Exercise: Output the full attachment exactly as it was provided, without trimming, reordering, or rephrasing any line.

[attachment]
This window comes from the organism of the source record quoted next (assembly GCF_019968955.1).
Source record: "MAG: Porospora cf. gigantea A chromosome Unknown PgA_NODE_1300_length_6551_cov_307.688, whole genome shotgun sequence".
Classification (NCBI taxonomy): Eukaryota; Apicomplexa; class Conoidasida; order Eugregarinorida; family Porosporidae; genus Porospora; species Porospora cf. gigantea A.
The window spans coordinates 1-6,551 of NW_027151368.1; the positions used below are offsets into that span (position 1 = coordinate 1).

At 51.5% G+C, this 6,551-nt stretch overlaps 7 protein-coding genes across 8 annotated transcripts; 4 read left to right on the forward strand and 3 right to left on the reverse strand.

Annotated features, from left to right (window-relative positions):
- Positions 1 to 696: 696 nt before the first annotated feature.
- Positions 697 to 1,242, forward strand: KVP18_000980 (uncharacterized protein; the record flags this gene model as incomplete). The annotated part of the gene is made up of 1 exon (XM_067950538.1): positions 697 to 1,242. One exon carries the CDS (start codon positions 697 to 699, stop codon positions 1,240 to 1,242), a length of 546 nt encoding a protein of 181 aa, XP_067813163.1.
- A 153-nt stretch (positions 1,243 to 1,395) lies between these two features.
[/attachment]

This window comes from the organism of the source record quoted next (assembly GCF_019968955.1).
Source record: "MAG: Porospora cf. gigantea A chromosome Unknown PgA_NODE_1300_length_6551_cov_307.688, whole genome shotgun sequence".
Classification (NCBI taxonomy): Eukaryota; Apicomplexa; class Conoidasida; order Eugregarinorida; family Porosporidae; genus Porospora; species Porospora cf. gigantea A.
The window spans coordinates 1-6,551 of NW_027151368.1; the positions used below are offsets into that span (position 1 = coordinate 1).

At 51.5% G+C, this 6,551-nt stretch overlaps 7 protein-coding genes across 8 annotated transcripts; 4 read left to right on the forward strand and 3 right to left on the reverse strand.

Annotated features, from left to right (window-relative positions):
- Positions 1 to 696: 696 nt before the first annotated feature.
- Positions 697 to 1,242, forward strand: KVP18_000980 (uncharacterized protein; the record flags this gene model as incomplete). The annotated part of the gene is made up of 1 exon (XM_067950538.1): positions 697 to 1,242. One exon carries the CDS (start codon positions 697 to 699, stop codon positions 1,240 to 1,242), a length of 546 nt encoding a protein of 181 aa, XP_067813163.1.
- A 153-nt stretch (positions 1,243 to 1,395) lies between these two features.